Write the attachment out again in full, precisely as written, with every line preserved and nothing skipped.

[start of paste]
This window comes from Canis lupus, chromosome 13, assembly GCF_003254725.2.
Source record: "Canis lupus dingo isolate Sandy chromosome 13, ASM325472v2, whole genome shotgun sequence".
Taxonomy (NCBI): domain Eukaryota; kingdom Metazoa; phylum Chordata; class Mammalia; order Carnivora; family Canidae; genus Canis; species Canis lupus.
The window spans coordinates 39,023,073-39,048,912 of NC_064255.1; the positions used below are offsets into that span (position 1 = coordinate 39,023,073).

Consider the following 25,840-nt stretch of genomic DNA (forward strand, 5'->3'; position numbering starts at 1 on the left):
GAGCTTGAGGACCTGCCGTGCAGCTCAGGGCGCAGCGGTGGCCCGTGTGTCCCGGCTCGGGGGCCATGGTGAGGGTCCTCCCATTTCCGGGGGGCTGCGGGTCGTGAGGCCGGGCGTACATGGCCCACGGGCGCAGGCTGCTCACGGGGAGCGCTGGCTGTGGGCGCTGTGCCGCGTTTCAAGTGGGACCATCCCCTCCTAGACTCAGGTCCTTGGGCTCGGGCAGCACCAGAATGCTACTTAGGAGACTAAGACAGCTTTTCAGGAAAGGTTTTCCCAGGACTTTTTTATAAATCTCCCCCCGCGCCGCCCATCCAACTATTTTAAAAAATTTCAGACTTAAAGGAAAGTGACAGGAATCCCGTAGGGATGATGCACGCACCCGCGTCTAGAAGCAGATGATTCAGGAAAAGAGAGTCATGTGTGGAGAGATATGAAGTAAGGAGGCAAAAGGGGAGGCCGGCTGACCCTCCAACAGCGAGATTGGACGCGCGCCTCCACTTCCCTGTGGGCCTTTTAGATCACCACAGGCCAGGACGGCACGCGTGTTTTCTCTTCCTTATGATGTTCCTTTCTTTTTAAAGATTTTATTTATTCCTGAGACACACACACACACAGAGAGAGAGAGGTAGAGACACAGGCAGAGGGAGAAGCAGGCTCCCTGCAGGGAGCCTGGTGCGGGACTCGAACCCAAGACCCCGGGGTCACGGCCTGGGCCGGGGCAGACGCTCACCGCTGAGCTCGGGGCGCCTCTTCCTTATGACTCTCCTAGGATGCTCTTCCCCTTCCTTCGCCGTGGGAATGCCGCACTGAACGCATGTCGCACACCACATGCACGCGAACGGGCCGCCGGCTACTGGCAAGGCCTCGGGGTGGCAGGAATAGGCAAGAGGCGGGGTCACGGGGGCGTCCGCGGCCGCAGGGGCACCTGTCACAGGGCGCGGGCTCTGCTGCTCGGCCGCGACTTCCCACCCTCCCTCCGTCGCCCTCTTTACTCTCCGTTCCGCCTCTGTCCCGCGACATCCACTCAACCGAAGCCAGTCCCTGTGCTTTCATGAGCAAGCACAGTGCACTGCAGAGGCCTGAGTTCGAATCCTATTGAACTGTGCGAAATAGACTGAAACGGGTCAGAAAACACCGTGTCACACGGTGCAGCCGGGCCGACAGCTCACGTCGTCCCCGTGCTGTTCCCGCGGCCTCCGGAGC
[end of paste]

This window comes from Canis lupus, chromosome 13, assembly GCF_003254725.2.
Source record: "Canis lupus dingo isolate Sandy chromosome 13, ASM325472v2, whole genome shotgun sequence".
Taxonomy (NCBI): domain Eukaryota; kingdom Metazoa; phylum Chordata; class Mammalia; order Carnivora; family Canidae; genus Canis; species Canis lupus.
The window spans coordinates 39,023,073-39,048,912 of NC_064255.1; the positions used below are offsets into that span (position 1 = coordinate 39,023,073).

Consider the following 25,840-nt stretch of genomic DNA (forward strand, 5'->3'; position numbering starts at 1 on the left):
GAGCTTGAGGACCTGCCGTGCAGCTCAGGGCGCAGCGGTGGCCCGTGTGTCCCGGCTCGGGGGCCATGGTGAGGGTCCTCCCATTTCCGGGGGGCTGCGGGTCGTGAGGCCGGGCGTACATGGCCCACGGGCGCAGGCTGCTCACGGGGAGCGCTGGCTGTGGGCGCTGTGCCGCGTTTCAAGTGGGACCATCCCCTCCTAGACTCAGGTCCTTGGGCTCGGGCAGCACCAGAATGCTACTTAGGAGACTAAGACAGCTTTTCAGGAAAGGTTTTCCCAGGACTTTTTTATAAATCTCCCCCCGCGCCGCCCATCCAACTATTTTAAAAAATTTCAGACTTAAAGGAAAGTGACAGGAATCCCGTAGGGATGATGCACGCACCCGCGTCTAGAAGCAGATGATTCAGGAAAAGAGAGTCATGTGTGGAGAGATATGAAGTAAGGAGGCAAAAGGGGAGGCCGGCTGACCCTCCAACAGCGAGATTGGACGCGCGCCTCCACTTCCCTGTGGGCCTTTTAGATCACCACAGGCCAGGACGGCACGCGTGTTTTCTCTTCCTTATGATGTTCCTTTCTTTTTAAAGATTTTATTTATTCCTGAGACACACACACACACAGAGAGAGAGAGGTAGAGACACAGGCAGAGGGAGAAGCAGGCTCCCTGCAGGGAGCCTGGTGCGGGACTCGAACCCAAGACCCCGGGGTCACGGCCTGGGCCGGGGCAGACGCTCACCGCTGAGCTCGGGGCGCCTCTTCCTTATGACTCTCCTAGGATGCTCTTCCCCTTCCTTCGCCGTGGGAATGCCGCACTGAACGCATGTCGCACACCACATGCACGCGAACGGGCCGCCGGCTACTGGCAAGGCCTCGGGGTGGCAGGAATAGGCAAGAGGCGGGGTCACGGGGGCGTCCGCGGCCGCAGGGGCACCTGTCACAGGGCGCGGGCTCTGCTGCTCGGCCGCGACTTCCCACCCTCCCTCCGTCGCCCTCTTTACTCTCCGTTCCGCCTCTGTCCCGCGACATCCACTCAACCGAAGCCAGTCCCTGTGCTTTCATGAGCAAGCACAGTGCACTGCAGAGGCCTGAGTTCGAATCCTATTGAACTGTGCGAAATAGACTGAAACGGGTCAGAAAACACCGTGTCACACGGTGCAGCCGGGCCGACAGCTCACGTCGTCCCCGTGCTGTTCCCGCGGCCTCCGGAGC